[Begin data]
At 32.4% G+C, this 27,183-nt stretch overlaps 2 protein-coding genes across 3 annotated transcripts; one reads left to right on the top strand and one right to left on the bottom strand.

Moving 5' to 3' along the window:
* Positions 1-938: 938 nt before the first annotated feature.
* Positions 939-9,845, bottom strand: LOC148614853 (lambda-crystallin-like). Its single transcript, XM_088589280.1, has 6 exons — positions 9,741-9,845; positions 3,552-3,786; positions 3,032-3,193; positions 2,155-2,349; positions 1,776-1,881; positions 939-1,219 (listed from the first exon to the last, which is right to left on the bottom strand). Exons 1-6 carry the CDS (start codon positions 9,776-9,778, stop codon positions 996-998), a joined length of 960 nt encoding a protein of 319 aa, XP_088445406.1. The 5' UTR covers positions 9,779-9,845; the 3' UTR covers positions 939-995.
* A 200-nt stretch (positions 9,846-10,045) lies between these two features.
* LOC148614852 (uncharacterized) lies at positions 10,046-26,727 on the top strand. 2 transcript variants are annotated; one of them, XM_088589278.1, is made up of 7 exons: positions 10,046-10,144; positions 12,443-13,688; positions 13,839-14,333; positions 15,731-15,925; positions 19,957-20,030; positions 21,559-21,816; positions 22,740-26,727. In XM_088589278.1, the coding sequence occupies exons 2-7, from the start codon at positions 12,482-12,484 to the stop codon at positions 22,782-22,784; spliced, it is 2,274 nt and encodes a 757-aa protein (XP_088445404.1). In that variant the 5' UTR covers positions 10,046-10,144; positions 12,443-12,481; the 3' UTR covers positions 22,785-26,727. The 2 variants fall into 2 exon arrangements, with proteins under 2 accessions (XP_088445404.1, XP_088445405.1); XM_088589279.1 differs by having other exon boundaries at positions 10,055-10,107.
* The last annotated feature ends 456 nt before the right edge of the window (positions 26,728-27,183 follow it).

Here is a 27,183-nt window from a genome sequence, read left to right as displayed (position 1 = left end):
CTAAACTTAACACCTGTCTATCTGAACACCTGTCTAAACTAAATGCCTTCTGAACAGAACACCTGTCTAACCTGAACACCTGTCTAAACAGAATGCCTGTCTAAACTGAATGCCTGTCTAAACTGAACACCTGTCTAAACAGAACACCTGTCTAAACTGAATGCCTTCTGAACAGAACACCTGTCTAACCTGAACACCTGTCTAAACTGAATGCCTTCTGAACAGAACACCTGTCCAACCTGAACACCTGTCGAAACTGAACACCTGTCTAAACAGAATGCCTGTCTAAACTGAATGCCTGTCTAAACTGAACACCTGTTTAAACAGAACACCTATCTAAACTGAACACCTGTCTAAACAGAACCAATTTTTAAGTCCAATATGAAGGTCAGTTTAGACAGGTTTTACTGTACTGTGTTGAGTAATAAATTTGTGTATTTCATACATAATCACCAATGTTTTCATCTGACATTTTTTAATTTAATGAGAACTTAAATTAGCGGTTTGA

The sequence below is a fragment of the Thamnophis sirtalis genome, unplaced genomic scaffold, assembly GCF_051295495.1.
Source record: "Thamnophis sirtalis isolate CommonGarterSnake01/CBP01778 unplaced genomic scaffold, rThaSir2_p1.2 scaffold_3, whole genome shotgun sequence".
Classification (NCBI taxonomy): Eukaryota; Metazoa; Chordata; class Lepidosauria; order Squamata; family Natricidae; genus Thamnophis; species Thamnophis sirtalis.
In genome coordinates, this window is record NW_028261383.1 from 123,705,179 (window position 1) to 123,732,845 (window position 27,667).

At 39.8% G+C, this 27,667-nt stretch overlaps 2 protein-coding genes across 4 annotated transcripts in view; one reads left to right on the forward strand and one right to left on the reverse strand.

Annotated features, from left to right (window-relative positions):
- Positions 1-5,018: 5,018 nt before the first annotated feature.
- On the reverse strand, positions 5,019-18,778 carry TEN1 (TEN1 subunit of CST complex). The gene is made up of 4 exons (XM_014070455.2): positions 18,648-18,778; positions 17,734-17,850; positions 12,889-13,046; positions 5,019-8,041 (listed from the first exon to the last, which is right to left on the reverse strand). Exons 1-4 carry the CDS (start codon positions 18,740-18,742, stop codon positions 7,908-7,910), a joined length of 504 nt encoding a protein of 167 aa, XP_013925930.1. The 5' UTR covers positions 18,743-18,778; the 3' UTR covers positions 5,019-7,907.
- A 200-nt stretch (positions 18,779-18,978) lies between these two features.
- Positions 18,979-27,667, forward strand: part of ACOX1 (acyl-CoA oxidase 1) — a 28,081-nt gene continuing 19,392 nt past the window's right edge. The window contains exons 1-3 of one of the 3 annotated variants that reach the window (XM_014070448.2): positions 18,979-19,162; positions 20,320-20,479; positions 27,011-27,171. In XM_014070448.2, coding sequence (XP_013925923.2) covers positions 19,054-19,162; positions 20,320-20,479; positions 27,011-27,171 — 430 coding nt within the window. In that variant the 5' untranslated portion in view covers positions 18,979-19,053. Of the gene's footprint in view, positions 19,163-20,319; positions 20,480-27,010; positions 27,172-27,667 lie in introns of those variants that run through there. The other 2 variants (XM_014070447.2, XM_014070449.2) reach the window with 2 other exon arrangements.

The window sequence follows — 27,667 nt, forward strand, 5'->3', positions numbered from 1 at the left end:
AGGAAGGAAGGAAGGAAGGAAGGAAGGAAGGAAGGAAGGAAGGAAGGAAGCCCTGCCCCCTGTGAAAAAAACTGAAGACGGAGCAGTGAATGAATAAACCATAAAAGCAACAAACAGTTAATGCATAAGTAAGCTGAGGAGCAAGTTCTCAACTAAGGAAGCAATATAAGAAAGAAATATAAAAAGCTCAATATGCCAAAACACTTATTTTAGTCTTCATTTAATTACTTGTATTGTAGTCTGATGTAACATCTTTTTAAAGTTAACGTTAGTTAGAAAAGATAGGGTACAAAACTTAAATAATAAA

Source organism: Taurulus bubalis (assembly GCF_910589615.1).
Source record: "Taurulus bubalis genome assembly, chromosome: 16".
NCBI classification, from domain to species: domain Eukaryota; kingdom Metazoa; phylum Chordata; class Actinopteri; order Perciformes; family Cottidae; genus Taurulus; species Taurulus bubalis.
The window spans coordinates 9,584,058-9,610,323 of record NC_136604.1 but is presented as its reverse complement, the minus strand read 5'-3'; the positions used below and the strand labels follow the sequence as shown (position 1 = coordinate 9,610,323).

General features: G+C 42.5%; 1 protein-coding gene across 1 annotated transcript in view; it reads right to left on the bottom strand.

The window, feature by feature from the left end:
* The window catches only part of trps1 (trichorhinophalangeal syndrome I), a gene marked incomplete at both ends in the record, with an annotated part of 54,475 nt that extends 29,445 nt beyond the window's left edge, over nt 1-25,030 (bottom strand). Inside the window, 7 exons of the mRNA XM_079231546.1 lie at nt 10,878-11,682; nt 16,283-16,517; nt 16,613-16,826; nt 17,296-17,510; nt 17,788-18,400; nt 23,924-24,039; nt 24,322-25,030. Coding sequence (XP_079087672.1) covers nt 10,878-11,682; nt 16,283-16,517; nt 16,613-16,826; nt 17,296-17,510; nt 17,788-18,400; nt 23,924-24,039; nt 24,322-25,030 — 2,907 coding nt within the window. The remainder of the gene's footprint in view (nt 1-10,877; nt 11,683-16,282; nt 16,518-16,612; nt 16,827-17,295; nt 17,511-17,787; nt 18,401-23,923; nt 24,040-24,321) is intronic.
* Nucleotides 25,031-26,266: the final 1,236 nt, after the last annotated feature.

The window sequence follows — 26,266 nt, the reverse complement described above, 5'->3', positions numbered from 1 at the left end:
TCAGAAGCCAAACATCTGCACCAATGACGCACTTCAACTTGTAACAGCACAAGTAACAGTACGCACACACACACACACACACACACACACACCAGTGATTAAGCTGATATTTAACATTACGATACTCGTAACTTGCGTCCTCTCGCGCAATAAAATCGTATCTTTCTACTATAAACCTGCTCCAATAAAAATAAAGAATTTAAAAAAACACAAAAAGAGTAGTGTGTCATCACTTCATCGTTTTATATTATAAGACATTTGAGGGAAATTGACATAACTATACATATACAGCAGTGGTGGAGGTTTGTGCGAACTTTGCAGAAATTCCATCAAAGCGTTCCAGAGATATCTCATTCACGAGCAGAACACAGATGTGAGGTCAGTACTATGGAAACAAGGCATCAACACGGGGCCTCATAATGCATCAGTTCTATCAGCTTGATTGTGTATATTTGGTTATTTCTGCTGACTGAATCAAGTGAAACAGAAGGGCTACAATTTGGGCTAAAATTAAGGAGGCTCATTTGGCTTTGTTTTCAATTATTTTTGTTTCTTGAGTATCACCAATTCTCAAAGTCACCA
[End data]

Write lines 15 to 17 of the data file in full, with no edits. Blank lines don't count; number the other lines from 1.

Annotated features, from left to right (window-relative positions):
- Positions 1-5,018: 5,018 nt before the first annotated feature.
- On the reverse strand, positions 5,019-18,778 carry TEN1 (TEN1 subunit of CST complex). The gene is made up of 4 exons (XM_014070455.2): positions 18,648-18,778; positions 17,734-17,850; positions 12,889-13,046; positions 5,019-8,041 (listed from the first exon to the last, which is right to left on the reverse strand). Exons 1-4 carry the CDS (start codon positions 18,740-18,742, stop codon positions 7,908-7,910), a joined length of 504 nt encoding a protein of 167 aa, XP_013925930.1. The 5' UTR covers positions 18,743-18,778; the 3' UTR covers positions 5,019-7,907.